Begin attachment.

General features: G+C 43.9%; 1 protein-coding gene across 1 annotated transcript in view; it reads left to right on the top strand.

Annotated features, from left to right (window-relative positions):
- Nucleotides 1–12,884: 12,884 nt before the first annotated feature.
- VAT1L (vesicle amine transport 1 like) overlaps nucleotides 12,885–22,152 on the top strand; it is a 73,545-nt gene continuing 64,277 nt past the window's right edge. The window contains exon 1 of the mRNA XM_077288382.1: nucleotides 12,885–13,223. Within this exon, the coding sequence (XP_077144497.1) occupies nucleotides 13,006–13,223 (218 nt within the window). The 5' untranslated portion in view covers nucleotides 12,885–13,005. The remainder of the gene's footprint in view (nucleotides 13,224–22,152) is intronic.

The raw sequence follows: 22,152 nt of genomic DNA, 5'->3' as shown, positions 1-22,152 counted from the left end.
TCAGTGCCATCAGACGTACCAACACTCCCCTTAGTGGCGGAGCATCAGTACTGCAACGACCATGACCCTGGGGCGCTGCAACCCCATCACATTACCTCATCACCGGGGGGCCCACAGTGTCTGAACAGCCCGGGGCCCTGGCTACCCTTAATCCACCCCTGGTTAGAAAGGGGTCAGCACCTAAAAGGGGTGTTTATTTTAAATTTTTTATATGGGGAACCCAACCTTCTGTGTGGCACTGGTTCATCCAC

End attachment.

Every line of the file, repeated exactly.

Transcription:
General features: G+C 43.9%; 1 protein-coding gene across 1 annotated transcript in view; it reads left to right on the top strand.

Annotated features, from left to right (window-relative positions):
- Nucleotides 1–12,884: 12,884 nt before the first annotated feature.
- VAT1L (vesicle amine transport 1 like) overlaps nucleotides 12,885–22,152 on the top strand; it is a 73,545-nt gene continuing 64,277 nt past the window's right edge. The window contains exon 1 of the mRNA XM_077288382.1: nucleotides 12,885–13,223. Within this exon, the coding sequence (XP_077144497.1) occupies nucleotides 13,006–13,223 (218 nt within the window). The 5' untranslated portion in view covers nucleotides 12,885–13,005. The remainder of the gene's footprint in view (nucleotides 13,224–22,152) is intronic.

The raw sequence follows: 22,152 nt of genomic DNA, 5'->3' as shown, positions 1-22,152 counted from the left end.
TCAGTGCCATCAGACGTACCAACACTCCCCTTAGTGGCGGAGCATCAGTACTGCAACGACCATGACCCTGGGGCGCTGCAACCCCATCACATTACCTCATCACCGGGGGGCCCACAGTGTCTGAACAGCCCGGGGCCCTGGCTACCCTTAATCCACCCCTGGTTAGAAAGGGGTCAGCACCTAAAAGGGGTGTTTATTTTAAATTTTTTATATGGGGAACCCAACCTTCTGTGTGGCACTGGTTCATCCAC